Another embodiment of a method for applying a coating to an implantable device is described. The method includes positioning an implantable device relative to a material delivery apparatus. A spray pattern of an application material is produced using the material delivery apparatus. The implantable device is rotated at a relative speed sufficient to reduce the size of a portion of droplets of the spray pattern.

In some embodiments, the relative speed is generally sufficient to deflect a portion of the droplets of the spray pattern from a first portion of the implantable device toward a second portion of the implantable device. The relative speed, in further embodiments, is generally sufficient to coat at least a portion of an internal surface with application material without increasing a flow rate of the application material. In still further embodiments, the relative speed is generally sufficient to reduce buildup of the application material.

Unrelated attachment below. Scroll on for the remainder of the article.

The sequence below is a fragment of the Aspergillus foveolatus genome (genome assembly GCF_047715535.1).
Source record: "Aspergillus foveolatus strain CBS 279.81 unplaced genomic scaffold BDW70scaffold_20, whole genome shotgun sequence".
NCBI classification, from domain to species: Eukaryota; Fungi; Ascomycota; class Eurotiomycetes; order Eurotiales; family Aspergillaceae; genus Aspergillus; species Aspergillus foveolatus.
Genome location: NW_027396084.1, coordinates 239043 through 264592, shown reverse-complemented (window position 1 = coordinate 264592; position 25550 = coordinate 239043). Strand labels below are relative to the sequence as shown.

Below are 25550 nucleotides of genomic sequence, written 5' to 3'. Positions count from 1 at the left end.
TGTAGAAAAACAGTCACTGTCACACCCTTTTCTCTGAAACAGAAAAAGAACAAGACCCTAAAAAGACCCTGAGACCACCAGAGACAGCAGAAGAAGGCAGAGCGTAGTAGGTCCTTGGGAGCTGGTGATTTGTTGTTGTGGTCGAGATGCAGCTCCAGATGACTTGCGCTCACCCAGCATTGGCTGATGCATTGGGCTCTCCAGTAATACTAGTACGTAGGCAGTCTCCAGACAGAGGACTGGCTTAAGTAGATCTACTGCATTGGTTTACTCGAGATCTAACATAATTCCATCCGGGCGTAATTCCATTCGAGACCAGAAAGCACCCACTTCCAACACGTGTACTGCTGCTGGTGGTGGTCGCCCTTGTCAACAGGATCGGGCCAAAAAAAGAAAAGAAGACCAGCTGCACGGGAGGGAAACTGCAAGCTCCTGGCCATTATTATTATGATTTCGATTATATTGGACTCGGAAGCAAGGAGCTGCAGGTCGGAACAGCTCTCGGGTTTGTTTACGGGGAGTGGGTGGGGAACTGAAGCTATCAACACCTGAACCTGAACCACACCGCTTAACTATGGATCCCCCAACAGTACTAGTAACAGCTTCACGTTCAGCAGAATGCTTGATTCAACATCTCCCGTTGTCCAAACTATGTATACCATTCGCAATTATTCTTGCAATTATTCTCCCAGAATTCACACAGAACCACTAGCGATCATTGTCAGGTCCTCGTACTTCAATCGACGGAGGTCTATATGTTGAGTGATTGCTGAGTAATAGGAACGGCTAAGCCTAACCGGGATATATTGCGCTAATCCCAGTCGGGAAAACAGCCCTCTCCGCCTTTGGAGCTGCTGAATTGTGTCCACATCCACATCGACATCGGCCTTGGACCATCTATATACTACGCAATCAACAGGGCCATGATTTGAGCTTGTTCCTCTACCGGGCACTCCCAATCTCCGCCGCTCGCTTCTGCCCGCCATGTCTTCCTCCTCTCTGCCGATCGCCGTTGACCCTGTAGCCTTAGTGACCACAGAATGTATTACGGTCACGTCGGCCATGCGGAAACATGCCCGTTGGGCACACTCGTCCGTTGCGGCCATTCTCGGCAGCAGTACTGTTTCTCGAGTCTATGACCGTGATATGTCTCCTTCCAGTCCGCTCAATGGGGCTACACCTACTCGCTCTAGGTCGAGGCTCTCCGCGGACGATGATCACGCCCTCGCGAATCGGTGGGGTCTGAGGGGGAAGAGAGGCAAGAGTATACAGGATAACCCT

A system for rotating an implantable device is described. The system includes an implantable device having a first longitudinal axis and an inside diameter. The system includes a rotation system configured to rotate the implantable device. The rotation system includes a rotation member having a second longitudinal axis and an outside diameter. The rotation member is rotationally associated with a rotation mechanism. When the first longitudinal axis and the second longitudinal axis are generally parallel, the first longitudinal axis and the second longitudinal axis are offset a desired dimension.